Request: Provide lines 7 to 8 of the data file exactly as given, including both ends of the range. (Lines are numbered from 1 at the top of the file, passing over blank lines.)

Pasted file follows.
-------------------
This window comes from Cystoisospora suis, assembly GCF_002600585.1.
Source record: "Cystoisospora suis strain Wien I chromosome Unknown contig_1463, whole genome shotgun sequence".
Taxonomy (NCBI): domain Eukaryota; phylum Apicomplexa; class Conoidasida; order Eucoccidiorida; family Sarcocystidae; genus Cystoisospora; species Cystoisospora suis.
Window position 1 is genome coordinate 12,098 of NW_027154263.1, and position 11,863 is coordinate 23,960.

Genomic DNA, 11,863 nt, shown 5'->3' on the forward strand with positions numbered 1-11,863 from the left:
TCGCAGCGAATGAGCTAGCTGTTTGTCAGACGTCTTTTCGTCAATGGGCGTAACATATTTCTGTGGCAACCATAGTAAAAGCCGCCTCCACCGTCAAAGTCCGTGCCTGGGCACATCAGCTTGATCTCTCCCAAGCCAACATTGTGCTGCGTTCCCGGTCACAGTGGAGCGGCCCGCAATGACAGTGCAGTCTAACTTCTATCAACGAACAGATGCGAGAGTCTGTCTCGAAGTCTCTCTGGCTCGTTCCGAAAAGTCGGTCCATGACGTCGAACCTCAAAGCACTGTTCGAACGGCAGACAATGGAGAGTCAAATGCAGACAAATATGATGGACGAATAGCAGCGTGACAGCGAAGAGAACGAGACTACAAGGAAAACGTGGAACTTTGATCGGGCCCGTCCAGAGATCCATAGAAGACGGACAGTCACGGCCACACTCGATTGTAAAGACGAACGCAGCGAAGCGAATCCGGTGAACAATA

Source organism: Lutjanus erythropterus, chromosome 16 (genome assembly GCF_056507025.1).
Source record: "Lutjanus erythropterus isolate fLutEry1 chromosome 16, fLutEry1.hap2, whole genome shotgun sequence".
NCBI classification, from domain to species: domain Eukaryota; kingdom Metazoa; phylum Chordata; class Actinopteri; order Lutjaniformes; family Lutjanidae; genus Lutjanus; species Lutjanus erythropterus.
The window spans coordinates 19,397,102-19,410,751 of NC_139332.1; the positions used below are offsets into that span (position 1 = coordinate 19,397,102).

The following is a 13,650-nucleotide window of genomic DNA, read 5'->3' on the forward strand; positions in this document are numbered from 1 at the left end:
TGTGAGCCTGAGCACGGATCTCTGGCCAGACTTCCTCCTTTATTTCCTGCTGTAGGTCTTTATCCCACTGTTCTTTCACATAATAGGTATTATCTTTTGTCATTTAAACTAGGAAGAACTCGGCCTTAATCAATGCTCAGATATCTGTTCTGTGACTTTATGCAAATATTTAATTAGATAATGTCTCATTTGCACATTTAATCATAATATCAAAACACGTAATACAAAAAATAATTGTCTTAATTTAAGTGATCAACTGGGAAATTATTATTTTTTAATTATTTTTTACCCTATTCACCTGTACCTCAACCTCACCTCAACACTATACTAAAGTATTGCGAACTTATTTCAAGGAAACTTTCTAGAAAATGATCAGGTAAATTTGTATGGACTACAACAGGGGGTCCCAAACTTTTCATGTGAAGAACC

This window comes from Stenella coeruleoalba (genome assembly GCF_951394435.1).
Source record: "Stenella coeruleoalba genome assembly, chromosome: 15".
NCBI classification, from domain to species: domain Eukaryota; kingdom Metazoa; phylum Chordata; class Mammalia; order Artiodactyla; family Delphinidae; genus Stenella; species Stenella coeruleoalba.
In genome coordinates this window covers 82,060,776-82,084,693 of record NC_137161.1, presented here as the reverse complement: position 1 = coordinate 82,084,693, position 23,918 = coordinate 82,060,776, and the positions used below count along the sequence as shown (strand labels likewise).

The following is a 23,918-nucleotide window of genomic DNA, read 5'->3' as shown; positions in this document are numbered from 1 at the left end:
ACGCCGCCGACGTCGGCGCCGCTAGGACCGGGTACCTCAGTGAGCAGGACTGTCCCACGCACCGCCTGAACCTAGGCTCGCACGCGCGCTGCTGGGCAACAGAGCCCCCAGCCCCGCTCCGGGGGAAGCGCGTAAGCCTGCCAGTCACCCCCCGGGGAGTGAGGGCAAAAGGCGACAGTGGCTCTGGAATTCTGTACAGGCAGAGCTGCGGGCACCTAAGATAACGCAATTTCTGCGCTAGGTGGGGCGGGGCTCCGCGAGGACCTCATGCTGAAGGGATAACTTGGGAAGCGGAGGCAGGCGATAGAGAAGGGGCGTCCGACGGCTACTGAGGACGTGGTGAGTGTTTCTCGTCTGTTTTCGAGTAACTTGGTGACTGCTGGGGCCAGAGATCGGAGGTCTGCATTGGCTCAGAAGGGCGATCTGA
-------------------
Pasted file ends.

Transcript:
Source organism: Lutjanus erythropterus, chromosome 16 (genome assembly GCF_056507025.1).
Source record: "Lutjanus erythropterus isolate fLutEry1 chromosome 16, fLutEry1.hap2, whole genome shotgun sequence".